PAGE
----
CFPB: We got here one mortgage at a time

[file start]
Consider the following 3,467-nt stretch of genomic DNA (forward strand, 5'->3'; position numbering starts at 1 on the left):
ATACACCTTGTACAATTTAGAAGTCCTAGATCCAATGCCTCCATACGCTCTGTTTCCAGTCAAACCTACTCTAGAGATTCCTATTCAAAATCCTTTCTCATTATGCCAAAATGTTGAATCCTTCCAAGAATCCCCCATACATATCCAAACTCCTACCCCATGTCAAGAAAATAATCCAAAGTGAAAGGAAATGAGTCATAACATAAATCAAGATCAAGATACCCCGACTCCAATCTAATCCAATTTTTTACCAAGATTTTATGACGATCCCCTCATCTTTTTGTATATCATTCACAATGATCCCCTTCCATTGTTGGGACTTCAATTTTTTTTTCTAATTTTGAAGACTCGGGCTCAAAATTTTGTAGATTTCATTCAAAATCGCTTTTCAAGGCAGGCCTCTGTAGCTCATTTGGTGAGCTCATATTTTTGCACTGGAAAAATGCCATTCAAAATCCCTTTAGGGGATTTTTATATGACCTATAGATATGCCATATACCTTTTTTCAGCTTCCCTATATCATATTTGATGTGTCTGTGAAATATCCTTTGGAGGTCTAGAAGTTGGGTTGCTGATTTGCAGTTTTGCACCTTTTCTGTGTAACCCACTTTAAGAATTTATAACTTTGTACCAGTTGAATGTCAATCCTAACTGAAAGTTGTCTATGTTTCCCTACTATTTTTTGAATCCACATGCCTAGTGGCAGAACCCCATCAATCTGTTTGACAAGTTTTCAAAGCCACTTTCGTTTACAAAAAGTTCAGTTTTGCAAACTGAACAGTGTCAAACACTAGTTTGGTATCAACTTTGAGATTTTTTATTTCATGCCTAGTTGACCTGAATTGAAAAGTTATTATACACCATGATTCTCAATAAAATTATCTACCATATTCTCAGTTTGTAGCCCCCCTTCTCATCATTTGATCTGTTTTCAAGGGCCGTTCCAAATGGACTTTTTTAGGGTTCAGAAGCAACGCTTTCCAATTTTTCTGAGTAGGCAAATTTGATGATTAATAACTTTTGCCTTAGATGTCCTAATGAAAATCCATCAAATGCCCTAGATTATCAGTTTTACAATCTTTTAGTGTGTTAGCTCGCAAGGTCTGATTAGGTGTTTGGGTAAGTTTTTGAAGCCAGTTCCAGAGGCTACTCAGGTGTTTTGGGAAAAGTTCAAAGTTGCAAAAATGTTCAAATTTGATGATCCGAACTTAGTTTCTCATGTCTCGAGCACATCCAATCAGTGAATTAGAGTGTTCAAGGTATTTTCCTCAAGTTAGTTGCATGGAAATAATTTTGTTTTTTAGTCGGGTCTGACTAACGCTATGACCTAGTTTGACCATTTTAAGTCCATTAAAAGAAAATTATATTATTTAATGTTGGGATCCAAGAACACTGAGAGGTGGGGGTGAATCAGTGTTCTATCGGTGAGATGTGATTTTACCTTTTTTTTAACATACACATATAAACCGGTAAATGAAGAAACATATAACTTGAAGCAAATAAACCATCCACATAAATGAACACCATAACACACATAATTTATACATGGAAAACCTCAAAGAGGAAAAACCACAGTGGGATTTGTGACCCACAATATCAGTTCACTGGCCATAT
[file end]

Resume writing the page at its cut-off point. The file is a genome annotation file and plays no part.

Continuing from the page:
Raj Date, special adviser to the Consumer Financial Protection Bureau, pulled the bureau into a more public role when addressing the National Constitution Center in Philadelphia on Thursday. Date told the crowd one of the CFPB's chief goals is to oversee the mortgage lending space by fleshing out and enforcing mortgage rules drafted in the Dodd-Frank Act passed in 2010. Date took over as special adviser to the Treasury secretary on the CFPB and as acting leader in the wake of Elizabeth Warren's departure in August. President Obama nominated Richard Cordray, a former Ohio state attorney general, to serve as the agency's director last month. But with Cordray not yet confirmed by the Senate, Date is the agency's most public leader in the wake of Warren's departure. "We are the first agency accountable for making sure that consumer finance markets work for American families," Date told the Philadelphia crowd. "To carry out that mission, the law gives us a wide range of tools — from supervision, to rulemaking, to research, to financial education, to enforcement, to the ability to handle consumer complaints." He stressed that the "Know Before You Owe" campaign continues to be deeply entrenched in surveying the marketplace and analyzing feedback on sample mortgage disclosure applications. Date stressed oversight of the mortgage space remains a top concern. "The Wall Street Reform Act requires us to tackle some tough problems with tight deadlines," Date said. "In particular, in the first stages of the bureau’s life, the law lays out a specific agenda in a specific market — mortgages. And that makes sense. First, the mortgage market is enormous. At some $10.4 trillion, it’s more than 10 times the size of the next biggest consumer lending market, and more than twice the size of the consumer deposit market." Date stressed that fixing the mortgage space will be a tough job since excessive home lending became the "epicenter of the global financial crisis." "The truth is we got into this mess one lousy mortgage at a time," he said. Write to Kerri Panchuk.